Meet His New Running Mate, Malcolm Bronson
Similar to the Honey Badger in many aspects, Malcolm Bronson exhibits the same type of violent, emotional, and physical style of play, while having a knack for coming up with big-time plays in crucial moments. An aggressive player that will take some chances in the secondary, Bronson similarly struggles in sustaining coverage downfield when the play breaks down. And much like Mathieu, he is best when facing the action. So how much of a prospect is Malcolm Bronson really?
First off, Malcolm Bronson possesses much better size measurables than his new McNeese State teammate, Tyrann Mathieu, as he holds a rock solid, 5’11 200 pound frame. Quicker than fast with a 4.5 estimated 40 time, Bronson shows out with his short area acceleration, explosive hitting power, and plus ball skills. Exceptional in run support, Bronson showcases the click and close athleticism to be a dynamic, alley defender. Flying downhill full speed, Bronson more importantly does an excellent job of breaking down on the ball carrier and wrapping up to secure the tackle.
A violent headhunter in the back half, Bronson led the team in total tackles, pass break ups, and forced fumbles, delivering vicious hits to separate the receiver from the football. Sitting into his pedal and type-writing his steps back into coverage, Bronson also displays the range to cover the deep middle third and deep outer half of the field; reading the eye level of the quarterback and reacting quickly to the ball in air, Bronson constantly gets his hands on the football, as evidenced by his two-year totals of 7 interceptions and 15 pass deflections.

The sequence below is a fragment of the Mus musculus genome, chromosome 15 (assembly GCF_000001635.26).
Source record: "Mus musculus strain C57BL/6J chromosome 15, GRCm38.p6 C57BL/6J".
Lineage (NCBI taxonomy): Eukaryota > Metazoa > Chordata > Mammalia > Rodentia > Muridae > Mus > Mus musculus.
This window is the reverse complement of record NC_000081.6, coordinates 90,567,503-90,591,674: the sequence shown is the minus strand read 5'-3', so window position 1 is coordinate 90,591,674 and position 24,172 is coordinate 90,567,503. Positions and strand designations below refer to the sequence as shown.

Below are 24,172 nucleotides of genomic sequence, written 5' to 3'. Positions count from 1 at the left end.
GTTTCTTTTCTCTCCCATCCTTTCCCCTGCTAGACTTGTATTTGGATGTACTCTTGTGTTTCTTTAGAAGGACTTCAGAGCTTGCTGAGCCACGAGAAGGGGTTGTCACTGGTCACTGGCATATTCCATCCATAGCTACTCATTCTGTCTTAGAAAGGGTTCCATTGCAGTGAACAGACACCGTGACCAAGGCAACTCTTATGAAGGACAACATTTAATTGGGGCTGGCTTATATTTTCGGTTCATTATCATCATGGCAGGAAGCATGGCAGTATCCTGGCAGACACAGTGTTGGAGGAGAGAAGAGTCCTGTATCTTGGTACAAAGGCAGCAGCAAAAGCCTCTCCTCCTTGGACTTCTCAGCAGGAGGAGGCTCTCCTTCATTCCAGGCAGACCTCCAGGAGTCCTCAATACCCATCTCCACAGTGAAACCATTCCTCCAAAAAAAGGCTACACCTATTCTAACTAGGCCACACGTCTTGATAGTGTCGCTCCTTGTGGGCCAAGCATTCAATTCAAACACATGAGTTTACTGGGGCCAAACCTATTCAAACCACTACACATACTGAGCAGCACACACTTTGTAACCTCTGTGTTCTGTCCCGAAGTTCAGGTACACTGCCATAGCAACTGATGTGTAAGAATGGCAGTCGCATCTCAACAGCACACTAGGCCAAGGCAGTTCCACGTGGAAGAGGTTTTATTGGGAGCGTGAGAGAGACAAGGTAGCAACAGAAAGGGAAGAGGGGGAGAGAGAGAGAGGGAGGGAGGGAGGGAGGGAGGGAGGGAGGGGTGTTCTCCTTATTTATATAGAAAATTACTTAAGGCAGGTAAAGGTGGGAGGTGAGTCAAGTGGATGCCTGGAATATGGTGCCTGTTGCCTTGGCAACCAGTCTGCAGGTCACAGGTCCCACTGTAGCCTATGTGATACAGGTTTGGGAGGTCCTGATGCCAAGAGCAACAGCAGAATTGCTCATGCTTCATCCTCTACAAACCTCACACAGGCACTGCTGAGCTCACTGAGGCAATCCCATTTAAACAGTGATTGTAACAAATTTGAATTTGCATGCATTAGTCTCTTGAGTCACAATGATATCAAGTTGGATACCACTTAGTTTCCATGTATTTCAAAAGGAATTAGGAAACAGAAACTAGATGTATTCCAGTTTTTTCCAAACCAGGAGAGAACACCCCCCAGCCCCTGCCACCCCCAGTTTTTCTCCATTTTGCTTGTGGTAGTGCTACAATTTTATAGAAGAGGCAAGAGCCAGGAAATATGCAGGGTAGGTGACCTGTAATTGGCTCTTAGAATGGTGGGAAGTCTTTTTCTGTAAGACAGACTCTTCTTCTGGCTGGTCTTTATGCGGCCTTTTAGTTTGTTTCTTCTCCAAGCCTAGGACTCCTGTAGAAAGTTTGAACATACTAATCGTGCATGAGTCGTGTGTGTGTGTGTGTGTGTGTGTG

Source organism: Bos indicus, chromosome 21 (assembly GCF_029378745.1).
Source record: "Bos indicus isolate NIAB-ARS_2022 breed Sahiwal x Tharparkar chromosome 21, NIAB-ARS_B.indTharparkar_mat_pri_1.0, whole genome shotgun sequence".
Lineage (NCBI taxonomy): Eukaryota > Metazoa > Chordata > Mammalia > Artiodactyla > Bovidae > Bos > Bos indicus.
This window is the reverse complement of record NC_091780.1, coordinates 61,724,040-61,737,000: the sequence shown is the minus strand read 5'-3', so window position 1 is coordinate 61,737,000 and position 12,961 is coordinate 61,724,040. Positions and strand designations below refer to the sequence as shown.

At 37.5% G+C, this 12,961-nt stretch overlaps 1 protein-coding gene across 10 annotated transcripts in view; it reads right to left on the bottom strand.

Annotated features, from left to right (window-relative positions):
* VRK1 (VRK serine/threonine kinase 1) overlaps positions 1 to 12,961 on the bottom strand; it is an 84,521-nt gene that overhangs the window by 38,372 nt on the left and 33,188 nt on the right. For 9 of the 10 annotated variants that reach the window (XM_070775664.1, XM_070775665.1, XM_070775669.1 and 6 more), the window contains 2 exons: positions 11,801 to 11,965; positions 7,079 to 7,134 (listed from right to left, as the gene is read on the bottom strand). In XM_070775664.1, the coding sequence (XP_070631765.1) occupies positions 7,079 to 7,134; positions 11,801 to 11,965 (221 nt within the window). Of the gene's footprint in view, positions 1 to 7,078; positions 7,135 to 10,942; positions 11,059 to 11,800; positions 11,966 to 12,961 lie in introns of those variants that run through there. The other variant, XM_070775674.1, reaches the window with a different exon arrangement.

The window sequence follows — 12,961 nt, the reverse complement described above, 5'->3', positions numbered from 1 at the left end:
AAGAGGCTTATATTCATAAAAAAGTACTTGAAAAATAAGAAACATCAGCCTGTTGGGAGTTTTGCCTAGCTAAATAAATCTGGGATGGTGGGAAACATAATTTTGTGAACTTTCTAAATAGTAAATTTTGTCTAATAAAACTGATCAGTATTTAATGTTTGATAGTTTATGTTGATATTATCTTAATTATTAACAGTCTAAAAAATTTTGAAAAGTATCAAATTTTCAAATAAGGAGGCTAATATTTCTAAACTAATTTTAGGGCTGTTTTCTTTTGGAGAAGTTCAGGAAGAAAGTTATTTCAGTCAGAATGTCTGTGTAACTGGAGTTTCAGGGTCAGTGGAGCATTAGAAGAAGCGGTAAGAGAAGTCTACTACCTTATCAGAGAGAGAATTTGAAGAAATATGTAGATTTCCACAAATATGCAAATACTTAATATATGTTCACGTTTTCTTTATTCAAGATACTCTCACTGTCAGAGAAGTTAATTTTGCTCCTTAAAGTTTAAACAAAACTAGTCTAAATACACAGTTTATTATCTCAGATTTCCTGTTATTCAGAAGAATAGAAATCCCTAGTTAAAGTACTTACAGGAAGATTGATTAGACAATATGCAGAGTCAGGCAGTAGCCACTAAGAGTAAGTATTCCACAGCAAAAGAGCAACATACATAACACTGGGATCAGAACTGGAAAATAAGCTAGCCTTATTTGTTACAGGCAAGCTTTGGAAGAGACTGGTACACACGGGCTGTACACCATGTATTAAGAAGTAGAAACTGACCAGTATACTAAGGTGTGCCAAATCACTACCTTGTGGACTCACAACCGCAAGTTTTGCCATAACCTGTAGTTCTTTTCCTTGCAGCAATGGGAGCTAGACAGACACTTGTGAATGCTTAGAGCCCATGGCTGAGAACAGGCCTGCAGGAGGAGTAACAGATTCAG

The McNeese State Secondary As a Team
With the addition of Mathieu, this secondary will undoubtedly be much improved in 2012. McNeese State can do one of three things with the recently dismissed LSU Tiger. One, there’s a possibility that Mathieu could play the boundary corner position on 1st and 2nd down, while kicking inside to the slot on 3rd downs to be in a blitzing position. Two, McNeese State could line Mathieu as a 3rd safety, replacing one of the outside linebackers while improving the defense’s team speed. Or thirdly, remove the team’s strong safety and replace him with Mathieu, shifting from a 4-3 to a 4-4 defense on occasion, having number 7 play a “Hammer” outside linebacker position.
Personally, I like the idea of utilizing Mathieu in a 3rd safety role, adding schematic versatility and bringing more speed to the game. In a pass-first league with Stephen F. Austin, Southeastern Louisiana, Lamar, and Central Arkansas, Mathieu needs to be on the field at all times and utilized as the unique “chess piece” that he is as a player. McNeese needs to be flexible and multiple with their defense, in order to get the full benefit of having Tyrann Mathieu on their team.